Bloomberg News editor in chief John Micklethwait sent the following to the editorial staff on Wednesday:
To All in Editorial & Research,
We are still publishing too many enterprise stories that are either mediocre or too long, or both. Before you embark on a piece of enterprise, ask yourself whether it’s really going to be worth the investment, And if an idea doesn’t turn out as envisaged, be prepared to spike it and move on. A week or two spend on source-building, without any story published, is often a much more valuable use of our reporters’ time.
The key person to think about is the reader. They are busy people — who normally read only one screen or a story and SELDOM read more than two screens. (A screen typically is around 300 words, though a lot depends on the illustrations.) That does not mean no long stories. As I have said before, a long story on a complicated topic can save readers time if it replaces the need to read a lot of short ones. We need to do pieces that join the dots. And everybody will always read something long of it is fascinating. Some of our most-read stories are from Businessweek. But is has to be good enterprise. Some of our enterprise stories at the moment should really have been Blasts — and a few should just have been spiked.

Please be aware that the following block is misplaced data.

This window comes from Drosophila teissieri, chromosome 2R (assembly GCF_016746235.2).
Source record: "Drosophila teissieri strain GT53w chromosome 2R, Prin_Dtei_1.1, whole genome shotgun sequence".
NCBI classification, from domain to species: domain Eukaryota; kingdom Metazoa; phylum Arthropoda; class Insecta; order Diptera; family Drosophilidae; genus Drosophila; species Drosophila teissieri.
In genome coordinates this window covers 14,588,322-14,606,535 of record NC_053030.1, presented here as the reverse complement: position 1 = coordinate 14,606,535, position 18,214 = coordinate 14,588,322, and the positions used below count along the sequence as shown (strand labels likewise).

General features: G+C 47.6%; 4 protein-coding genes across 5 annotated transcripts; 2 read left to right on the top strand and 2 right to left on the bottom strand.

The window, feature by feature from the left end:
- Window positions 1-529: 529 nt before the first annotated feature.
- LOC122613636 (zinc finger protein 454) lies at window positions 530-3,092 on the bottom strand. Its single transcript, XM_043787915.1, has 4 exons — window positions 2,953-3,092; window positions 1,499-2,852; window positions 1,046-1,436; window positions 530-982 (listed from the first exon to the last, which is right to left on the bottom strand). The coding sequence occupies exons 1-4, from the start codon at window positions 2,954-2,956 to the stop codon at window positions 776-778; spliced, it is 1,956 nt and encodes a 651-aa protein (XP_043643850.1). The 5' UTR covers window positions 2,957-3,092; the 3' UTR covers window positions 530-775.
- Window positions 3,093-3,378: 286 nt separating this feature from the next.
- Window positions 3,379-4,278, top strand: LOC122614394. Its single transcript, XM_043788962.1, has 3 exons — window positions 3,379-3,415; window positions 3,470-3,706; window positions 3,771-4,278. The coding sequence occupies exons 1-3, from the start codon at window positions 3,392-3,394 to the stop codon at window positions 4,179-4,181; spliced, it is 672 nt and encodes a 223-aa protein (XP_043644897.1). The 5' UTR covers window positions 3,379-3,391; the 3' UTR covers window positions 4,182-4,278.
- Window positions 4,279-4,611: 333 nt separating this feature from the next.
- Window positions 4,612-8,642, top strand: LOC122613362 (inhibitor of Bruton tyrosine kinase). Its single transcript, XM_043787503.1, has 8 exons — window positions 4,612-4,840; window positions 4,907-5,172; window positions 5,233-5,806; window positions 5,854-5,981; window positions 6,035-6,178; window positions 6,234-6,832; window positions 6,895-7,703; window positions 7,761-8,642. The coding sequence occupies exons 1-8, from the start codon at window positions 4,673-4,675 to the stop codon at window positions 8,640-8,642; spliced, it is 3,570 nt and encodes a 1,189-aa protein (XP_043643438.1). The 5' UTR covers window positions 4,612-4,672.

In general our readers either want to have a quick piece of information or something that justifies the longer read. A good rule of thumb is that stories should either be shorter than 400 words or longer than 900. You either have a simple news story or a single observation (in which case go short) or a yarn or a chance to explain something very complicated (in which case go long). But taking 700 words or 800 words to make a single point will just annoy readers.
In order to better measure the volume and readership of enterprise stories, we’re going to ask editors to code these stories to NI FEA. So yes to good enterprise. But otherwise keep it short. Think of the reader.